Washington, D.C. –
The Healthy Markets Association (HMA) applauds the Securities and Exchange Commission for proposing several new rules designed to better protect investors, and promote more fair, orderly, and efficient markets.
HMA has long advocated for reforms to order execution disclosures, improved transparency and access to better-priced orders, order-by-order competition, and enhancements to best execution. All of these overdue, essential reforms are officially on the Commission’s docket.
Healthy Markets supports the Commission’s goals articulated in the proposals, which include:
- Updating and enhancing brokers’ best execution obligations to ensure that brokers have robust policies and procedures designed to ensure that they are fulfilling their obligations to put their investors’ interests first;
- Improving disclosures of order execution information by expanding the scope of firms that must make Rule 605 disclosures, modernizing how orders are categorized, and enhancing the information required to be reported;
- Modernizing trading price increments, lowering access fees, and enhancing transparency into the best available prices; and
- Promoting order competition for orders executed through retail trading channels, which may include orders for many smaller institutions.
“For too long, the plumbing of the US equity markets have been oriented to protecting revenues for brokers, exchanges, and other market intermediaries,” said Tyler Gellasch, President and CEO of HMA. “These proposals would re-establish the principle that brokers’ top priority should be fulfilling their fiduciary obligations to their customers, reduce conflicts of interest for market intermediaries, and reduce costs for investors.”
Unfortunately, the proposals do not address the increasing concentration of market power and advantages accruing to a small number of banks and trading firms. HMA is deeply concerned that the Commission has continued to ignore its obligation to ensure that exchanges’ rules – and particularly their transactions fees and rebates – (1) are equitable, (2) aren’t discriminatory, and (3) aren’t unduly burdensome on competition.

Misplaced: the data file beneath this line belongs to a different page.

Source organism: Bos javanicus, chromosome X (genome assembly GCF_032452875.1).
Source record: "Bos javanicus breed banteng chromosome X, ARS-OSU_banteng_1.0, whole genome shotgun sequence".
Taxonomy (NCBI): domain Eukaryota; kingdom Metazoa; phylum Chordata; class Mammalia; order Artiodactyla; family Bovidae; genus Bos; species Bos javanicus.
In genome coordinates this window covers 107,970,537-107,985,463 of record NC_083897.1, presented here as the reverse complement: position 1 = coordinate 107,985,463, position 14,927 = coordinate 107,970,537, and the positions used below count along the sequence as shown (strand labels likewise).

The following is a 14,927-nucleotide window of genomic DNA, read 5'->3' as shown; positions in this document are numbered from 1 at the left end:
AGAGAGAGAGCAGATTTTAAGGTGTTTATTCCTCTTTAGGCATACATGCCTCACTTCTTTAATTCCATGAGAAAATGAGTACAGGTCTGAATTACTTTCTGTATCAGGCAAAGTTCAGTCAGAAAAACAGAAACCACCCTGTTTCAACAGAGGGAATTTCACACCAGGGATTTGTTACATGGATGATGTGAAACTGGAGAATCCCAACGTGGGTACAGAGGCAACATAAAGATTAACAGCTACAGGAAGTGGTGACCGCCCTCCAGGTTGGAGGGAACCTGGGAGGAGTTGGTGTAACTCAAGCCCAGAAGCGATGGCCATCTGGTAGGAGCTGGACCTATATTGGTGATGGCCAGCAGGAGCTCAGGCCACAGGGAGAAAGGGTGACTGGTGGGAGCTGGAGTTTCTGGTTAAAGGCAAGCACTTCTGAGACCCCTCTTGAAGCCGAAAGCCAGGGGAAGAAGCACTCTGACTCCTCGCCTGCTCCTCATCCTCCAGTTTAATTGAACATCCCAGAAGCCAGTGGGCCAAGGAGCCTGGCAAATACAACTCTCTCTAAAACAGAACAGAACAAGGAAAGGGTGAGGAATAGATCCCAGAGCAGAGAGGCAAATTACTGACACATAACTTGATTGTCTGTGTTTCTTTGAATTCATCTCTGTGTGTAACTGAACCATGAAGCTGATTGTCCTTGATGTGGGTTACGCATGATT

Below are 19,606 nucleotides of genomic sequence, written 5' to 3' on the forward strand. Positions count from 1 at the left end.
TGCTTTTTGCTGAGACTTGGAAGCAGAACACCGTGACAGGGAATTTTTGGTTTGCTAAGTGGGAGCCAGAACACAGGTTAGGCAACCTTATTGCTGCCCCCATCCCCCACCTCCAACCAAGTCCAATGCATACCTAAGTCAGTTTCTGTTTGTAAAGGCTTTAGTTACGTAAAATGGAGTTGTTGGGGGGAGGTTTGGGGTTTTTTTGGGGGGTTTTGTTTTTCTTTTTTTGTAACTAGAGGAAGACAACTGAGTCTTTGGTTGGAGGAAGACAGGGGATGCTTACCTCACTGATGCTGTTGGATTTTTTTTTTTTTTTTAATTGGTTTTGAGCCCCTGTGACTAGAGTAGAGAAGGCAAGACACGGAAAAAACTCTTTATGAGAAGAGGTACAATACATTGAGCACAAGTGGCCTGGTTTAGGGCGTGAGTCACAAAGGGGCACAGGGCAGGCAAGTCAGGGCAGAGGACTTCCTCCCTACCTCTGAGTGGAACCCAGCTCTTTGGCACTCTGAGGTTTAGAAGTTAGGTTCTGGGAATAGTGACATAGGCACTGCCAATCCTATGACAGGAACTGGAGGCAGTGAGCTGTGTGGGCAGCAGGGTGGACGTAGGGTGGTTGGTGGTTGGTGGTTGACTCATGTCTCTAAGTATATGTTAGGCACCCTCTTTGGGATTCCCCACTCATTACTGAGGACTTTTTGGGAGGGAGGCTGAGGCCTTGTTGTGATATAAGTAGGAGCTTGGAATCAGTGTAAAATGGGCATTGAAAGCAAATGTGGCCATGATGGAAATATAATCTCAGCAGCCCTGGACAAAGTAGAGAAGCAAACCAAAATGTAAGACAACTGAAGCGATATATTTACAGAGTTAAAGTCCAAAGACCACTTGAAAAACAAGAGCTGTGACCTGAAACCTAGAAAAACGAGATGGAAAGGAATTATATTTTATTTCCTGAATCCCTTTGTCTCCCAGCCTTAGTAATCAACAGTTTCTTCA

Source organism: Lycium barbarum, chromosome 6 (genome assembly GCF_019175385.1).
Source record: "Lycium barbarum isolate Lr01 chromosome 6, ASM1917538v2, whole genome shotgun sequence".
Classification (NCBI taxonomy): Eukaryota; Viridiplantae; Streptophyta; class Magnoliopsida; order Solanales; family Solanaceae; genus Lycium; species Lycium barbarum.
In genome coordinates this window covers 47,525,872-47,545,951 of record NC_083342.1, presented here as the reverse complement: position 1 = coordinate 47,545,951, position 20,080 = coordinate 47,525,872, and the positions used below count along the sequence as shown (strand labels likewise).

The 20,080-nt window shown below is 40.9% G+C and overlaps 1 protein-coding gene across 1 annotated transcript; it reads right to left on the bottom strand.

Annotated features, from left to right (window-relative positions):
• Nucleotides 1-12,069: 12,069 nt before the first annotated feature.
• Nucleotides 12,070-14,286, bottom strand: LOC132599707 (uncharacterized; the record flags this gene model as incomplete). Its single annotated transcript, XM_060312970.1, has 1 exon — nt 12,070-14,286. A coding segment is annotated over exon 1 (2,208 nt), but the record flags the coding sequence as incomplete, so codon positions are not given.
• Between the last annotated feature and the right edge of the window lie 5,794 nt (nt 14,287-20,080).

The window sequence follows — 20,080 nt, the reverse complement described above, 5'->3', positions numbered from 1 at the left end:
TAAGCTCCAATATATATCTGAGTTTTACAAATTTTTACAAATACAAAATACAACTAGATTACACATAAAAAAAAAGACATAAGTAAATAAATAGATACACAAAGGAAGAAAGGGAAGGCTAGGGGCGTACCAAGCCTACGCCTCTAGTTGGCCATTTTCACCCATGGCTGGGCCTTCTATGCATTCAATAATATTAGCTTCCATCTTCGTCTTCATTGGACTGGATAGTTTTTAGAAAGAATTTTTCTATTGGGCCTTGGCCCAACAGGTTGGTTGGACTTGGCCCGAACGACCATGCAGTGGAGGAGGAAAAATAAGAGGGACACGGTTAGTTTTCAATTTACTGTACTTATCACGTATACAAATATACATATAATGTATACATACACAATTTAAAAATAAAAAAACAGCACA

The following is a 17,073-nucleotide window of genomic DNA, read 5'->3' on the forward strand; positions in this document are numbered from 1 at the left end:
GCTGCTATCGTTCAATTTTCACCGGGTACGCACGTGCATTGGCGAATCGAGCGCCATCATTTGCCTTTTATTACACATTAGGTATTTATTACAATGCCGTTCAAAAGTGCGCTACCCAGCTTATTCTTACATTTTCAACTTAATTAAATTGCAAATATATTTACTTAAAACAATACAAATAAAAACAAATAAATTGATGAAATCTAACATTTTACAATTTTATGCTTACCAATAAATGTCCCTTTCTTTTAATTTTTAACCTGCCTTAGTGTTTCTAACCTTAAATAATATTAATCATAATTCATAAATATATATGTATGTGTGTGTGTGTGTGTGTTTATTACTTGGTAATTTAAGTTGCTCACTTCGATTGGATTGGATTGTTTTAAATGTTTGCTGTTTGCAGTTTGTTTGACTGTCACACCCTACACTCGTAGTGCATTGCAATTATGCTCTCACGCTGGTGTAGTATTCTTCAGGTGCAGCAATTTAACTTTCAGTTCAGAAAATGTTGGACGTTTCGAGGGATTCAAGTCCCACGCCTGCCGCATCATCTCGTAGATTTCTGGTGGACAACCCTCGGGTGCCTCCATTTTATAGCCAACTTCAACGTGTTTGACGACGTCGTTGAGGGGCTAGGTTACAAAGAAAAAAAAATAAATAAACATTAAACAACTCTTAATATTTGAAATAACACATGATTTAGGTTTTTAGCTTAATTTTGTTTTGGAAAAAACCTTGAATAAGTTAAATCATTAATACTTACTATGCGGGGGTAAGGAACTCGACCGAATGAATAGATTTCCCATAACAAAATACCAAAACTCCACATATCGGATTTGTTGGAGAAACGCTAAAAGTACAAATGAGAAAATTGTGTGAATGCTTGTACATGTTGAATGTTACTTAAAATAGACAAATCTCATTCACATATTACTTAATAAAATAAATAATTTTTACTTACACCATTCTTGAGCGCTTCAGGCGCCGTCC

“It’s disappointing that the Commission has ignored customized pricing structures that allow some firms to secretly make 40% or more per share traded than everyone else,” said Chris Nagy, Research Director of HMA. “Investors, smaller brokers, and other market participants shouldn’t be compelled to continue subsidizing the world’s largest traders.”
HMA looks forward to working with our members to offer comments to improve the Commission’s proposals, which should be adopted without delay.
About Healthy Markets
The Healthy Markets Association is a not-for-profit member organization focused on improving the transparency, efficiency, and fairness of the capital markets. Healthy Markets promotes these goals through education and advocacy to reduce conflicts of interest, improve timely access to market information, modernize the regulation of trading venues and funding markets, and promote robust public markets. Its members include public pension funds, investment advisers, broker-dealers, exchanges, and data firms. HMA members have come together behind one basic principle: Informed investors and policymakers are essential for healthy capital markets. To learn more about Healthy Markets Association and our initiatives, please check out our website. Twitter: @healthymkts